Monday, February 27, 2006

Western Civilization Core Course

Western Civilization Core Course. This site is available as both a timeline and index. It includes a survey of history, culture, and ideas with readings, period introductions, and articles. It was created by the History Department at Whitworth College.

Even if you are not taking this class, this is a useful site. There are a lot of full-text readings available from public domain sources as well as biographies of significant individuals.

From the site:

This course is an interdisciplinary study of those aspects of our Western civilization which are related to the development of rationalism. It emphasizes the important and continuing impact the rationalist tradition has had in the shaping of our Western civilization and of our contemporary world. The foundations of this tradition were laid by the brilliant thinkers and artists of ancient Greece; it was modified, or at least interpreted for the rising Western world, by the Romans; some of it was absorbed, some of it was rejected in the growing ascendancy of the Christian Church; and a renewed knowledge of it achieved by thinkers like Thomas Aquinas, encouraged by a "Twelfth-Century Renaissance" in the Christian West.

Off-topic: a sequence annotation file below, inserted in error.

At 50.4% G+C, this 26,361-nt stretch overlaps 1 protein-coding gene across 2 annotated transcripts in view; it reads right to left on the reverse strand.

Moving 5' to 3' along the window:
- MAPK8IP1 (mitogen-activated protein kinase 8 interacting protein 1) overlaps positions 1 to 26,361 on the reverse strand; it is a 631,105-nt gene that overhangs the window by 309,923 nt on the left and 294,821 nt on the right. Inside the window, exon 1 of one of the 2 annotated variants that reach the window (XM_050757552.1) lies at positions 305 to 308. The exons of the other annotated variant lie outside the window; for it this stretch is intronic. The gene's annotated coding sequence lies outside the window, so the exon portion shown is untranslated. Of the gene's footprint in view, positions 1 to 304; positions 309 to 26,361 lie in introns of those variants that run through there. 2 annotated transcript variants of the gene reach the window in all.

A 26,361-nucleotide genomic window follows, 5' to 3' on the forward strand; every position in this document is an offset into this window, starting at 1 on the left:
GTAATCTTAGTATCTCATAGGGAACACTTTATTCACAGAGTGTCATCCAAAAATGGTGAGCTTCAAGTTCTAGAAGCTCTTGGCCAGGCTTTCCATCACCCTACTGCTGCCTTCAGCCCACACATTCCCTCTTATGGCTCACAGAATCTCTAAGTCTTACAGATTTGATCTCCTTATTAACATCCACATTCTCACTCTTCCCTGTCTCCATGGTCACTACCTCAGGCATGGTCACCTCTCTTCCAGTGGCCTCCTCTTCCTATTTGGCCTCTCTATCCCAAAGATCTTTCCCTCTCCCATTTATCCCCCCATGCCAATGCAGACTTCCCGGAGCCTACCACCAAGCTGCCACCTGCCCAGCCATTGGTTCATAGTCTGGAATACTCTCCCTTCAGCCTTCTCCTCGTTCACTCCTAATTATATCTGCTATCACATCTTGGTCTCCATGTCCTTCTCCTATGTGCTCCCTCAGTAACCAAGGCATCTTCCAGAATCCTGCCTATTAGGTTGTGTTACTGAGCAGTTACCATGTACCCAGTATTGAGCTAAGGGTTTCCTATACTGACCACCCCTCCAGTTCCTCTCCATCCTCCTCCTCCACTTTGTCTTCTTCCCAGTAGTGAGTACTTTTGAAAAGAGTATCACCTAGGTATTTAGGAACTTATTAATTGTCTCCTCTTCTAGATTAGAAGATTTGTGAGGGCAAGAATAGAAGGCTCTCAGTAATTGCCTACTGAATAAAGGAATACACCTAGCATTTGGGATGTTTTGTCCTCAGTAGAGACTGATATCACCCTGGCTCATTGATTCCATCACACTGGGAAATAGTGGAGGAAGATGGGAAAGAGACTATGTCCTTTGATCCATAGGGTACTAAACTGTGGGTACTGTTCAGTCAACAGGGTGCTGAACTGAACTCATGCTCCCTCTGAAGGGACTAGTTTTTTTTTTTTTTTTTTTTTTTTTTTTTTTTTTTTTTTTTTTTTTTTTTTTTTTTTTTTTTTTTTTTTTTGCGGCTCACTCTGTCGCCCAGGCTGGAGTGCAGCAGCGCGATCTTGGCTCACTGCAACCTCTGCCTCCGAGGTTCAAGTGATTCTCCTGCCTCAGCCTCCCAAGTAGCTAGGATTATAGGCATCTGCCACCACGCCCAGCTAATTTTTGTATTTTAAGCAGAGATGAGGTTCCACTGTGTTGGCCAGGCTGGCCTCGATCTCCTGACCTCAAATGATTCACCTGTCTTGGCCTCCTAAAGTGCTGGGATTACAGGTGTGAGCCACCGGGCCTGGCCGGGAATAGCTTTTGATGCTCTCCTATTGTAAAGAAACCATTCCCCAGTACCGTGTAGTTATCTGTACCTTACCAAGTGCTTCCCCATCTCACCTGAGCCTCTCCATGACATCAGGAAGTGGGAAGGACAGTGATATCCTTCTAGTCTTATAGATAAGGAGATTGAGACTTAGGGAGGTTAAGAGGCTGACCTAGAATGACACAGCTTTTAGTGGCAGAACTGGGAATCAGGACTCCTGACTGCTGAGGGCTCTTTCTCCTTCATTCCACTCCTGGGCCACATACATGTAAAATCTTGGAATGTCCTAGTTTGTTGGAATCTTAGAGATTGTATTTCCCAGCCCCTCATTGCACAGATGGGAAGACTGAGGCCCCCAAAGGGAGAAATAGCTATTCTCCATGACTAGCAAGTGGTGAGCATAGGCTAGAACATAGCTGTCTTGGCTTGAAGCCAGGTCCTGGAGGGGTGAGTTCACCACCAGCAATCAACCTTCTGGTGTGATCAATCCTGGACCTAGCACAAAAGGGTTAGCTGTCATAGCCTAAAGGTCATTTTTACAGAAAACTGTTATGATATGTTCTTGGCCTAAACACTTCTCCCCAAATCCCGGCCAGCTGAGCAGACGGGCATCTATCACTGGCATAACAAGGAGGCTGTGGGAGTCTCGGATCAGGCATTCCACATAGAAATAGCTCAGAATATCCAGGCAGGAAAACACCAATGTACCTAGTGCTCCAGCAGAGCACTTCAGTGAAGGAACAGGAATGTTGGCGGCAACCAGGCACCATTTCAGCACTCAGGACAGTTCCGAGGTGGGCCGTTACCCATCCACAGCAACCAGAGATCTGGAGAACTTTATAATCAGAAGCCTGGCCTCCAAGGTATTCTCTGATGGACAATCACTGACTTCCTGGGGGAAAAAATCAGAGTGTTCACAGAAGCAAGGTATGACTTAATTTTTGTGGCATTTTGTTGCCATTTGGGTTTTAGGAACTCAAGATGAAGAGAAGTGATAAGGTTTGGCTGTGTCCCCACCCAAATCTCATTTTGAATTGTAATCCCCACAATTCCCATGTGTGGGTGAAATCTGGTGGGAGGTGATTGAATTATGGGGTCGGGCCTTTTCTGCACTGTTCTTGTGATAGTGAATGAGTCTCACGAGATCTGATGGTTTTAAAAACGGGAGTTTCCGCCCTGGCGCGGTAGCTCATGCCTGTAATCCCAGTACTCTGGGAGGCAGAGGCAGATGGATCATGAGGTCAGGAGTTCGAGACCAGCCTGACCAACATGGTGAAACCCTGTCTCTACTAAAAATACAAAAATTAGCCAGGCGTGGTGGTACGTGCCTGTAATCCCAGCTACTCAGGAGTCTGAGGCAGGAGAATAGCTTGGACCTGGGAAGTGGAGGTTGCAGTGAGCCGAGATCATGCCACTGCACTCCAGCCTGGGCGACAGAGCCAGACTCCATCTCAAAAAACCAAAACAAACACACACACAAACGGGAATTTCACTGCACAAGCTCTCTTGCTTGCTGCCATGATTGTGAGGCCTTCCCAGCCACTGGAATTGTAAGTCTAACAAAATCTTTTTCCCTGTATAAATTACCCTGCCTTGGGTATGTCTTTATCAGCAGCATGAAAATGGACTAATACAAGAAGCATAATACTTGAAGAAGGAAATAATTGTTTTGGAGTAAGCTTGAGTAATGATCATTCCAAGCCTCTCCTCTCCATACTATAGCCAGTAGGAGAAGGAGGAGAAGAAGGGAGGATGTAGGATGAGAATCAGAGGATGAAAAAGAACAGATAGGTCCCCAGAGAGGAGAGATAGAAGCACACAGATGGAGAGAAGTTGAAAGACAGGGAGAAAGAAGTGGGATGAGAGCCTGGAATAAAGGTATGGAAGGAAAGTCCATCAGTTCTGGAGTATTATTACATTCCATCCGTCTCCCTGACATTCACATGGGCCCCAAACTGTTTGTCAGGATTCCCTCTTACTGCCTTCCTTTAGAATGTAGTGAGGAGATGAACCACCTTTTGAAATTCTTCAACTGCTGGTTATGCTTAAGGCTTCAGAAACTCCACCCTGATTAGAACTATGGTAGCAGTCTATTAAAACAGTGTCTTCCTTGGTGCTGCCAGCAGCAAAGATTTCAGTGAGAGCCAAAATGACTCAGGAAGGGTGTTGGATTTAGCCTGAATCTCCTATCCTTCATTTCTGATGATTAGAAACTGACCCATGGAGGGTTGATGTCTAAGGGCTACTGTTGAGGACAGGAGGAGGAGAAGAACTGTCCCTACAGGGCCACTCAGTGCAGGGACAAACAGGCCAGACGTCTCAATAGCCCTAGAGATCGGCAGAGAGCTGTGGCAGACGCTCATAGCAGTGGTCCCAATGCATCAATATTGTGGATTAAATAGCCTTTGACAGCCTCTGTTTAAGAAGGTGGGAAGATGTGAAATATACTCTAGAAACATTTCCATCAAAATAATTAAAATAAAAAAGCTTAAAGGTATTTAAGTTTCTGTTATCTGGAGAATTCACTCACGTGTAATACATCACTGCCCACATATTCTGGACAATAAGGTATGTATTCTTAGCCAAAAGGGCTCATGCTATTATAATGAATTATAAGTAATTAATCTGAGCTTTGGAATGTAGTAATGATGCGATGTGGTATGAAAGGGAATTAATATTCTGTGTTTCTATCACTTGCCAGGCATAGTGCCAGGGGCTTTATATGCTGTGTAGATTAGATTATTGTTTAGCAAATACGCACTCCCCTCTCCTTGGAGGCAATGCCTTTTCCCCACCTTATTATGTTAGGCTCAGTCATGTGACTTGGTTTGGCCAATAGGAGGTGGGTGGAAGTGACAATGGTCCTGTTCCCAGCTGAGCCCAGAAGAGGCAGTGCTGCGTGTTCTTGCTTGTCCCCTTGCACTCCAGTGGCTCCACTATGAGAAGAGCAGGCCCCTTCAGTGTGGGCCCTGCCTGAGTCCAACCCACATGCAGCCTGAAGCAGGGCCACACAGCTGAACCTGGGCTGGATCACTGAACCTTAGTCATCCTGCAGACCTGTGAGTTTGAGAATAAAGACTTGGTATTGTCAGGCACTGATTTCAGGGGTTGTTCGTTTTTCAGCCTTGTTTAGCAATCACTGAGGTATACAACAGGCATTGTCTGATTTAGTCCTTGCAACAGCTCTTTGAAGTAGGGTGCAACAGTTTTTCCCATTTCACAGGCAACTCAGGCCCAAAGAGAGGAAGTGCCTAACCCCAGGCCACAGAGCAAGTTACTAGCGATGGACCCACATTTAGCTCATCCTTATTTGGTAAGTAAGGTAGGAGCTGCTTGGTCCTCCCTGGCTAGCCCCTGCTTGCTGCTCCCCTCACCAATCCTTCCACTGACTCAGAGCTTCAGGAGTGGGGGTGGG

The rationalist tradition was fully revived in Western Europe during the Renaissance, which sought at first to balance its claims with those of the medieval Christian Church. But by the Eighteenth Century--often called the Age of Reason--the tradition had been elevated to a position of dominance. During this period other intellectual movements developed which tended to accept the great artistic accomplishments of the ancient Greeks and Romans as normative: humanism--which drew its meaning from the study of classical writing and art, and from these sources developed renewed appreciation of human beings and their accomplishments and capabilities; and empiricism--which emphasized experience and observable data, and prepared for the later burgeoning of modern science.

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